Staff in this category are strongly advised to work from home because the risk of exposure to the virus in their area may currently be higher. If they cannot work from home, then they should not attend work.

For staff members in this category, the NHS will support staff to stay well and contributing to work, where adjustments can be made to enable staff to work from home.  Employers should follow our guidance on supporting staff to work from home and develop specific local support for those working from home.   


Staff members should be encouraged to discuss any concerns with their manager and employers should make every effort to make adjustments where possible.  Staff members should discuss any concerns with their manager and employers should make every effort to make adjustments based on individual circumstances. 


Line managers are encouraged to seek advice from their organisation’s occupational health service to help them to continue to support their staff.


Adjustments may include working from home or temporarily moving into hotel accommodation, however, accommodation costs must now be funded through your organisation. 


If staff need support to work at home, they can apply for Access to Work. Access to Work will provide support for the disability-related extra costs of working that are beyond standard reasonable adjustments an employer must provide.


Where clinically extremely vulnerable staff are required to shield and are unable to work from home, employers should follow the latest Staff Council guidance on pay Joint guidance on shielding due to COVID-19 - 23 November 2020 and visit the Joint FAQs on pay protection due to COVID-19 – 11 August 2020.


CEV staff are strongly advised not to go to a pharmacy.  In the first instance, they should ask if any friends, family, or volunteers can collect medicines for them.  If friends and family are not able to collect their medicines for them, and they and/or the pharmacy are unable to arrange for a volunteer, then they will be eligible for free medicines delivery. They should contact their pharmacy to inform them that they are clinically extremely vulnerable and need their medicines delivered, and they will arrange this free of charge.
 

Protecting staff at risk from COVID-19

In addition to those in the extremely vulnerable category, the government advises that the people over the age of 60 or clinically vulnerable groups should:

  • be especially careful to follow the rules and minimise your contacts with others
  • continue to wash your hands carefully and more frequently than usual and maintain thorough cleaning of frequently touched areas in your home and/or workspace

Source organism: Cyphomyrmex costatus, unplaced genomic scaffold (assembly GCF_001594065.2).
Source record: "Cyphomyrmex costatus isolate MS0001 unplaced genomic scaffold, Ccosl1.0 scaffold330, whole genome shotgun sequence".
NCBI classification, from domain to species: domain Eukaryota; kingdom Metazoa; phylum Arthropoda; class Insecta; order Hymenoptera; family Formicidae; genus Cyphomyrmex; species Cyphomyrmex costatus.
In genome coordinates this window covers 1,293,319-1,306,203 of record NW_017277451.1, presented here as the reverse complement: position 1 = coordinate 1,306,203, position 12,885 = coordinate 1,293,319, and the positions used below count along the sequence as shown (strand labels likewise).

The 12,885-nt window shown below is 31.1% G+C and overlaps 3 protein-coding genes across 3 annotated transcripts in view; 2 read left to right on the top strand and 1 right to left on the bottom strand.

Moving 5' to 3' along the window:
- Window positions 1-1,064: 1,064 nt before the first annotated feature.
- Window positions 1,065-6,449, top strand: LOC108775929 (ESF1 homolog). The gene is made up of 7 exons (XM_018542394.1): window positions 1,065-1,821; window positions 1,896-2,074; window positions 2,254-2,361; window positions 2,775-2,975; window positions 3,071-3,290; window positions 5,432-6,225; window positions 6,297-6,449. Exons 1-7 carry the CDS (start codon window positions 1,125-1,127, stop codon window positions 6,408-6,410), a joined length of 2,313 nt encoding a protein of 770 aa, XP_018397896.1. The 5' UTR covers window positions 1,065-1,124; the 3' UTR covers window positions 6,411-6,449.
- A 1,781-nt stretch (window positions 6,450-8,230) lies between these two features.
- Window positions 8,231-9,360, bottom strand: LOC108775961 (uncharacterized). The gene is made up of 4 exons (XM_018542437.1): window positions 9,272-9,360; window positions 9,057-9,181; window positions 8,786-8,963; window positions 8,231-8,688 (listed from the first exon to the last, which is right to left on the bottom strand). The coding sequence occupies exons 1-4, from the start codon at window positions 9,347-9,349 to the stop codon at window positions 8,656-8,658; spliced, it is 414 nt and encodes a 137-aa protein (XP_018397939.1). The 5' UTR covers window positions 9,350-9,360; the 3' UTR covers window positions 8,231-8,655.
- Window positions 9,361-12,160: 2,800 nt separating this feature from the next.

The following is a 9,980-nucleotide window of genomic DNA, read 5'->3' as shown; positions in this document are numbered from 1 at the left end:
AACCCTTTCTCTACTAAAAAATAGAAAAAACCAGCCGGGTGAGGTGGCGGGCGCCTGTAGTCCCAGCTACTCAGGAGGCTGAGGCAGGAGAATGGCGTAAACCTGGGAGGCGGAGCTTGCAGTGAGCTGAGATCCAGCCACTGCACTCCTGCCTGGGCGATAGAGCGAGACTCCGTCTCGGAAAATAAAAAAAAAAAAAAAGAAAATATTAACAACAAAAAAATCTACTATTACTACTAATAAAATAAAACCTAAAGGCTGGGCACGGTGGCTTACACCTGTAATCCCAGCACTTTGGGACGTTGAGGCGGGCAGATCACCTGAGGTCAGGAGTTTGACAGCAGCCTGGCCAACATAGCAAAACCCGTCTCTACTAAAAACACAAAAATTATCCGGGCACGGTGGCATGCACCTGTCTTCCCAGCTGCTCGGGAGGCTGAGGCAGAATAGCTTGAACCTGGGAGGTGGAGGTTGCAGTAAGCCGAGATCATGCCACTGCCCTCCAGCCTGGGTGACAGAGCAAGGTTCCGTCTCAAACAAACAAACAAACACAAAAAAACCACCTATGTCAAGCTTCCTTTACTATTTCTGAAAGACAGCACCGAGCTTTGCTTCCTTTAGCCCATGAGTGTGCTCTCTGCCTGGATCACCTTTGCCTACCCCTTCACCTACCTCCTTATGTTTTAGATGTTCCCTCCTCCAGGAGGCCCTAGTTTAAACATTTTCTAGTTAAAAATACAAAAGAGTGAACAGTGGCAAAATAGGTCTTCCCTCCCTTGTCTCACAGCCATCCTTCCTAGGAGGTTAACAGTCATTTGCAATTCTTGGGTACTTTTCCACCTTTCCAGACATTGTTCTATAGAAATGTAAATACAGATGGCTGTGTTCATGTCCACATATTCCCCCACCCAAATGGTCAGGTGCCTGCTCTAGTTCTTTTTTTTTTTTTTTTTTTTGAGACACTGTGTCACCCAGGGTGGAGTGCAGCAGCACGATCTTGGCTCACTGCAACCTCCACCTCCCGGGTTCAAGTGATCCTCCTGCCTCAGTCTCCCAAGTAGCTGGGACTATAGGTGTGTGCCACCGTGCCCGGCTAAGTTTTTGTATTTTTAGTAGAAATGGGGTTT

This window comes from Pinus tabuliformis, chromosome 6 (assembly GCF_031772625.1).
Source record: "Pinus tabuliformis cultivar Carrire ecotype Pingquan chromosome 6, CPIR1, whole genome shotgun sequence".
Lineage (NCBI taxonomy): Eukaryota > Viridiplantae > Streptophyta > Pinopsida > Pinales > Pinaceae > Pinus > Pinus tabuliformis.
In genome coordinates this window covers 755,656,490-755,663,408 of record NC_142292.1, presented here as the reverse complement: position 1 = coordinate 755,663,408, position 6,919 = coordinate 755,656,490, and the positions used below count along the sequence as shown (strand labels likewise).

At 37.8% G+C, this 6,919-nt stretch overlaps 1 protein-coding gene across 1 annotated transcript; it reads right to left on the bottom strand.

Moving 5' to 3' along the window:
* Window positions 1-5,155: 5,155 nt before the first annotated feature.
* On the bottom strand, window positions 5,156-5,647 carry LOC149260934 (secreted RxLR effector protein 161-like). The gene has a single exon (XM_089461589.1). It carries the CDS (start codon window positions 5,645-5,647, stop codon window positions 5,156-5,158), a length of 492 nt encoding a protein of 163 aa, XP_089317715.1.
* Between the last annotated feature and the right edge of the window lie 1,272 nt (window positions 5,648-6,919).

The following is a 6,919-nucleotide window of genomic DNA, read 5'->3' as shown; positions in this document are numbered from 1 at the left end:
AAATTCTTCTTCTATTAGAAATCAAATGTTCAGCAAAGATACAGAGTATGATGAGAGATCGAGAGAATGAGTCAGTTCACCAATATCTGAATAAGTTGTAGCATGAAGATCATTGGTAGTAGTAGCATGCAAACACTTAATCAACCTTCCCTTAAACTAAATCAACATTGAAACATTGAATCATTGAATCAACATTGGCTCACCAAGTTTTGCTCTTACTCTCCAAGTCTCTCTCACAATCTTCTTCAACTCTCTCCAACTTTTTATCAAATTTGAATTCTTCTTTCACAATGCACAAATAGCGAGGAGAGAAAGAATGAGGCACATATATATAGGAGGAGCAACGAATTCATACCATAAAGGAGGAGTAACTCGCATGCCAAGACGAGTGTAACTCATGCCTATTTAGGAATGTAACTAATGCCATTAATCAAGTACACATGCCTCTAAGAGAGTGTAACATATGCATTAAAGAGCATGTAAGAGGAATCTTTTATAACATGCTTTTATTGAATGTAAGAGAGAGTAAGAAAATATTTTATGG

Clinically vulnerable groups are described as:
  • People over the age of 70.
  • People with one of the following underlying health conditions:
  • chronic (long-term) respiratory diseases, such as asthma, chronic obstructive pulmonary disease (COPD), emphysema or bronchitis
  • chronic heart disease, such as heart failure
  • chronic kidney disease
  • chronic liver disease, such as hepatitis
  • chronic neurological conditions, such as Parkinson’s disease, motor neurone disease, multiple sclerosis (MS), a learning disability or cerebral palsy
  • diabetes
  • problems with your spleen – for example, sickle cell disease or if you have had your spleen removed
  • a weakened immune system as the result of conditions such as HIV and AIDS, or medicines such as steroid tablets or chemotherapy
  • being seriously overweight (a body mass index (BMI) of 40 or above).
In addition to the list above, some staff members may be more at risk from the consequences of COVID-19, due to their race, age or disability. Although national guidance is that individuals in the clinically vulnerable group may not necessarily be required to shield, employers should continue to check in with their staff and undertake an individual risk assessment, following our guidance, to support individuals and implement adjustments or redeployment for any staff in these groups if necessary.

 

What are NHS trusts doing?

Oxleas NHS Foundation Trust recognised it needed to support staff from all professions. By using ESR, the trust identified staff who needed to shield and could not work in any capacity from home, which increased numbers from under 50 to 140. The trust provided support to these staff by informing their equality lead and HR teams, developing clear guidance, and supporting managers through online sessions to help improve their understanding.